UHG’s new CEO, Stephen Helmsley, really isn’t much different. Just that he’s sitting on $600million+ instead of $800million.

    The latest UHG scandal involves their Ingenix subsidiary. They compile health care cost information used to determine ‘reasonable and customary’ charges. It’s alleged that Ingenix has manipulated data in order to lower payments to doctors and hospitals which, of course, greatly helps the part of UHG that is paying claims.

    As for Chase, I can’t complain. The CC I have with them is the best deal I’ve ever gotten: When I opened the card I got a 0% fixed APR for balance transfers for 1 year, with no fee. The standard APR for purchases is 8.99%, and the card has a decent rewards program.

  19. @Buran: Not necessarily. I think a utilitarian would say that screwing millions of people over years and years creates a greater collective disutility than letting a couple of people die once in a while who didn’t read their policy terms carefully enough.

    With that said, insurance companies get hammered in these contests because any sort of customer service breakdown is construed as “Oh my god, they’re trying to kill me.” Not defending UHC here, they might be truly reprehensible, but the cited comments on them are almost purely emotional…I don’t think it’s the company’s fault if your insurance lapses or you don’t read/understand the terms of your policy.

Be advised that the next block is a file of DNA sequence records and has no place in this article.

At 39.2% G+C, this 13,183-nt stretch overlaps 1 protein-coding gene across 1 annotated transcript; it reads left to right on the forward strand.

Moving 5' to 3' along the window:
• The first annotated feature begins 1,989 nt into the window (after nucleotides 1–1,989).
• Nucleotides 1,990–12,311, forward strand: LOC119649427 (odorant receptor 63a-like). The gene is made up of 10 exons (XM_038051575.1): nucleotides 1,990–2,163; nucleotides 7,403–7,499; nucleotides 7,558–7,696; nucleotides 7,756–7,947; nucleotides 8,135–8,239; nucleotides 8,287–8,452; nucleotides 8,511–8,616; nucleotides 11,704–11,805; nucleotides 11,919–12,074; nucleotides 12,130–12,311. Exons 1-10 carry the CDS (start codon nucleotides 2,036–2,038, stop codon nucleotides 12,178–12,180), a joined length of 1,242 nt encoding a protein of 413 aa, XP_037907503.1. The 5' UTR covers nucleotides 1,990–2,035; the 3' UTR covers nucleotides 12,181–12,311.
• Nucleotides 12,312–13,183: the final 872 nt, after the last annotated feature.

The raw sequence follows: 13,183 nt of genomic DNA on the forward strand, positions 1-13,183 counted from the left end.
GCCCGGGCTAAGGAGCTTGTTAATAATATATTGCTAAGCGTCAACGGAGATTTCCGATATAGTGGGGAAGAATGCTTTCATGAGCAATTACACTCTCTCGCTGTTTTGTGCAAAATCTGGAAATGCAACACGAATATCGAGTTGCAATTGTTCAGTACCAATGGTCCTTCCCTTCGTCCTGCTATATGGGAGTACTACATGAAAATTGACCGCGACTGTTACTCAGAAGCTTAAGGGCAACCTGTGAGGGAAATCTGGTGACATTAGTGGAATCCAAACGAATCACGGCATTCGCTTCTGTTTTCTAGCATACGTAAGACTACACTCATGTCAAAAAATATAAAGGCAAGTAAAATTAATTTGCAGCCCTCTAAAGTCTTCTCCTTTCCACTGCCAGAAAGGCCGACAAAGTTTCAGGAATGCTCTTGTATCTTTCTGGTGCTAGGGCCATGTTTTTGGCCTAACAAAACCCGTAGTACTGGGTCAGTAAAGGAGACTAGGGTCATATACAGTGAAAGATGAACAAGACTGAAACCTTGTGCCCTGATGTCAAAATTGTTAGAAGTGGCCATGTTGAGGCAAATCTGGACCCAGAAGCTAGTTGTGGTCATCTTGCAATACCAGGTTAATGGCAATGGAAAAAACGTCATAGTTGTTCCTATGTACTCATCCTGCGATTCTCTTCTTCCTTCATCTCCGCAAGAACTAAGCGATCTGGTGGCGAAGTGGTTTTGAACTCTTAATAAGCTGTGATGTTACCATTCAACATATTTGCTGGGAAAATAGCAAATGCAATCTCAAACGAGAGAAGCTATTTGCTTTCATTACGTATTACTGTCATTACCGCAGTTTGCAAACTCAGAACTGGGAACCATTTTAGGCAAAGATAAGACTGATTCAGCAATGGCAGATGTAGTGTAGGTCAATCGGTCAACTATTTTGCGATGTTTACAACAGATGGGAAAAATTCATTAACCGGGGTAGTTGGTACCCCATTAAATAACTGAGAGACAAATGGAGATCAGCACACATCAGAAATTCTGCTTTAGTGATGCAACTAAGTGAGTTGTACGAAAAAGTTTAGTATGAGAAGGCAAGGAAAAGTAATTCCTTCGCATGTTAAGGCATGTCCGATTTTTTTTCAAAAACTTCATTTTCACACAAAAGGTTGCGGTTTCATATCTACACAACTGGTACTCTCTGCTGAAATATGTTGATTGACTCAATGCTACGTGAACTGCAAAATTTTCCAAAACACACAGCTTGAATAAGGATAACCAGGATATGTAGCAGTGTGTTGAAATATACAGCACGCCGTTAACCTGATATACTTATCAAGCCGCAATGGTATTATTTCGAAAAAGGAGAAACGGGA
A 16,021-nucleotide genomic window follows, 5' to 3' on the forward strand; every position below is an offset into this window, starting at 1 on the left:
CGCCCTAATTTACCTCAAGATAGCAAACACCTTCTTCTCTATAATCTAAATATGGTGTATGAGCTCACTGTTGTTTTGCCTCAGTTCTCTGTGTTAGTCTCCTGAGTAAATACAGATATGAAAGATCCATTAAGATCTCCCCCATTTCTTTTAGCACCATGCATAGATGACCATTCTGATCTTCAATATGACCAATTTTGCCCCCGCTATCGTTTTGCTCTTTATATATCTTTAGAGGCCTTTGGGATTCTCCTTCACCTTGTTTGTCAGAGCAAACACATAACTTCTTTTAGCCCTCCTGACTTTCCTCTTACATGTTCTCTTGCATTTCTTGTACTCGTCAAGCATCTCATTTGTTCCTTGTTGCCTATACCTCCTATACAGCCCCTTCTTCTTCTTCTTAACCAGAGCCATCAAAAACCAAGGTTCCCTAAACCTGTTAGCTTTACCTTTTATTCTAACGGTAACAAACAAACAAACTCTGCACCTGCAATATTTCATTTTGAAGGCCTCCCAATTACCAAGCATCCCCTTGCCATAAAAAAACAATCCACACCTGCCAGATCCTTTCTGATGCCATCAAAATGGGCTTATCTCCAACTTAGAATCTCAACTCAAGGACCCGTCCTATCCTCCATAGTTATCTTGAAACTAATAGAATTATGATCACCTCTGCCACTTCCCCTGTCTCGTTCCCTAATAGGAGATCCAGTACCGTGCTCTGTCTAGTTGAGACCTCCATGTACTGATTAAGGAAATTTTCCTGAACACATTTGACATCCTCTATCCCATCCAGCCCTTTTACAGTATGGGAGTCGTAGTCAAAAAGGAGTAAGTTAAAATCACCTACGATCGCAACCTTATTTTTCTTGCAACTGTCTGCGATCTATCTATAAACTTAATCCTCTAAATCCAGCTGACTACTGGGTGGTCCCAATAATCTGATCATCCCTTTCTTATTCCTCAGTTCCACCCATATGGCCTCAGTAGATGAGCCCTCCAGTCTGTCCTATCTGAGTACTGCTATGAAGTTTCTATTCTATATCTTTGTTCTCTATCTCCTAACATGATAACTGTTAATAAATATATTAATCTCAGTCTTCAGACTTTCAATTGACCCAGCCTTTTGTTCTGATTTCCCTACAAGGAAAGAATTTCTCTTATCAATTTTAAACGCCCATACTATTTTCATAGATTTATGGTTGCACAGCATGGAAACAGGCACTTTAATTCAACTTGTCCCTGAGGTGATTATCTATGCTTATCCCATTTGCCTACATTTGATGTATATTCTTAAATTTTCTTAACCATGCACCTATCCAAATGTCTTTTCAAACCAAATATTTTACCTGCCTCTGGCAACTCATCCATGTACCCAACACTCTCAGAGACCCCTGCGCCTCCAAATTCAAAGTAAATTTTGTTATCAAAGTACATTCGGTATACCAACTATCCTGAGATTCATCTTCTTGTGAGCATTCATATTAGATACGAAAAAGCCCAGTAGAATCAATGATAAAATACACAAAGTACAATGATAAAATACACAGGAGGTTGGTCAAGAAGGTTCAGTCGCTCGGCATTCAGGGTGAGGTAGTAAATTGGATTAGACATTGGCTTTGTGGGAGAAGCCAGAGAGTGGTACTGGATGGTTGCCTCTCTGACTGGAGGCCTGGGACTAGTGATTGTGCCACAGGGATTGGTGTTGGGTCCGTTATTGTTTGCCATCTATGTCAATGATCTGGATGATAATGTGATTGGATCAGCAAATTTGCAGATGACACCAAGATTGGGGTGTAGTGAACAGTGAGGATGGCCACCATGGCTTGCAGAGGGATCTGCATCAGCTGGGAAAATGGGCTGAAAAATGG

20. theblackdog says:

    I am surprised it’s so lopsided towards UHC, I expected it to be neck and neck

  21. Mr_D says:

    Jumping on the “Chase never gave me any static” bandwagon. I do all my banking with them, too.

    While I have 2 credit cards with them, I always pay on time, and recently I decided I would no longer carry a balance and paid it off. My interest rates are 9.49 and 7.49. No rewards, though. I may have to bother them to add rewards to one of them.

    They did do something somewhat shady – when I opened my checking account, they signed me up for one of those credit cards without my knowledge. Of course, this was in the days of 0% interest for 12 months, so I didn’t mind too much. Ah, 2006.

    Now, UHC? I never heard of them before reading Consumerist. Of course, they’re health insurance, so they’re automatically the more evil company. It’s like relativity: health insurance companies are absolutely evil in all reference frames.

  22. kabuk1 says:

    I have to vote for Chase, they’re shady as hell. My ex ran up $400 in overdraft fees last year. After killing him, I deposited over $300. Balance should been around -$100, right? Nope, still -$400. Then they closed the account & couldn’t tell me where my $300 went. So they basically STOLE my money & told me that there’s no recourse. So yeah, fuck them.

  23. johnva says:

    @A.W.E.S.O.M.-O: Uh, no. It’s not just for “emotional” reasons that people think UHC is bad. Read the comments above. They have been systematically screwing healthcare providers out of reimbursement, while also pulling shady practices on policy-holders. We aren’t talking about just stingy stuff, but things that are essentially outright fraud in my opinion. I’m not talking about UHC specifically here, but a lot of problems that are common in the health insurance industry. UHC is just a particularly egregious offender and one whose executives are making a killing, quite literally.